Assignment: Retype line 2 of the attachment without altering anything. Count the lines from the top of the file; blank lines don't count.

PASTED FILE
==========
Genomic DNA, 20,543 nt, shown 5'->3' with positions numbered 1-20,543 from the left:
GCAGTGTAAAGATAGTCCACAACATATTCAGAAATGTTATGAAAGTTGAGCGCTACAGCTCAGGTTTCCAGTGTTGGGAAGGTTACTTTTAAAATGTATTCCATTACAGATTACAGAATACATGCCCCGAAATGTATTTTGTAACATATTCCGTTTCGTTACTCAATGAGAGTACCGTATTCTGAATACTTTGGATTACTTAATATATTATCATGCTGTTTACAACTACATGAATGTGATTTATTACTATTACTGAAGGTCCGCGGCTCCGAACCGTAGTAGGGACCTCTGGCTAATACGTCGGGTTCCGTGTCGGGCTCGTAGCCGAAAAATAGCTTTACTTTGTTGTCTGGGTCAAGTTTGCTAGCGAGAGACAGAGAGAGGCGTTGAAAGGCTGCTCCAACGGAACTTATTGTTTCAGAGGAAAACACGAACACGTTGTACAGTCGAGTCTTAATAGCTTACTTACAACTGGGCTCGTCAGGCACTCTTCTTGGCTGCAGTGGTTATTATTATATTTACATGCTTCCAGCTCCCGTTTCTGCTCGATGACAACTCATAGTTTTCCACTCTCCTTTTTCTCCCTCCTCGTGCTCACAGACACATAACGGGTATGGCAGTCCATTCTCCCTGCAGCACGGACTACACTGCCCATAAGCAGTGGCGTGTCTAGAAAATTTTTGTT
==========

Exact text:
GCAGTGTAAAGATAGTCCACAACATATTCAGAAATGTTATGAAAGTTGAGCGCTACAGCTCAGGTTTCCAGTGTTGGGAAGGTTACTTTTAAAATGTATTCCATTACAGATTACAGAATACATGCCCCGAAATGTATTTTGTAACATATTCCGTTTCGTTACTCAATGAGAGTACCGTATTCTGAATACTTTGGATTACTTAATATATTATCATGCTGTTTACAACTACATGAATGTGATTTATTACTATTACTGAAGGTCCGCGGCTCCGAACCGTAGTAGGGACCTCTGGCTAATACGTCGGGTTCCGTGTCGGGCTCGTAGCCGAAAAATAGCTTTACTTTGTTGTCTGGGTCAAGTTTGCTAGCGAGAGACAGAGAGAGGCGTTGAAAGGCTGCTCCAACGGAACTTATTGTTTCAGAGGAAAACACGAACACGTTGTACAGTCGAGTCTTAATAGCTTACTTACAACTGGGCTCGTCAGGCACTCTTCTTGGCTGCAGTGGTTATTATTATATTTACATGCTTCCAGCTCCCGTTTCTGCTCGATGACAACTCATAGTTTTCCACTCTCCTTTTTCTCCCTCCTCGTGCTCACAGACACATAACGGGTATGGCAGTCCATTCTCCCTGCAGCACGGACTACACTGCCCATAAGCAGTGGCGTGTCTAGAAAATTTTTGTT